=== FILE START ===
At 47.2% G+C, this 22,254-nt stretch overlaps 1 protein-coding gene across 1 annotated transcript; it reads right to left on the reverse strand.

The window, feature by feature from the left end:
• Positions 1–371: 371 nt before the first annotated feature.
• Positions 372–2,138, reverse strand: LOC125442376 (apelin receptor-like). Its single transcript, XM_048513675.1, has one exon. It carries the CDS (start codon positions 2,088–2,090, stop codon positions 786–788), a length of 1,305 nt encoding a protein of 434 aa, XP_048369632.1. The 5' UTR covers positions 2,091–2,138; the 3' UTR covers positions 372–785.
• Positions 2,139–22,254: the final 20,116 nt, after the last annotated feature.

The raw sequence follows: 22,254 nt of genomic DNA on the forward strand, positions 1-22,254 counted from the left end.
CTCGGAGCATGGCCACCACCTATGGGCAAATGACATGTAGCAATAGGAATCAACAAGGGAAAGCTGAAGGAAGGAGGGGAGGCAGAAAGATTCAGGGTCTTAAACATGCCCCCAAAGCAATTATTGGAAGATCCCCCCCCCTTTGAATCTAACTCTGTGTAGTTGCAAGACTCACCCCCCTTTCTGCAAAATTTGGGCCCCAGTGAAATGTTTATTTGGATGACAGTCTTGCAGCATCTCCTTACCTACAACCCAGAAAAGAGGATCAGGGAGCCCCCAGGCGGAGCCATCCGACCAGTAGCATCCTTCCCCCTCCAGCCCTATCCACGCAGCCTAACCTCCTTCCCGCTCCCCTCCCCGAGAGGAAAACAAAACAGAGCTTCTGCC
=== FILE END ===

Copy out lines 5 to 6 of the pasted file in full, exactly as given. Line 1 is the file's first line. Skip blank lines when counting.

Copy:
• Positions 2,139–22,254: the final 20,116 nt, after the last annotated feature.

The raw sequence follows: 22,254 nt of genomic DNA on the forward strand, positions 1-22,254 counted from the left end.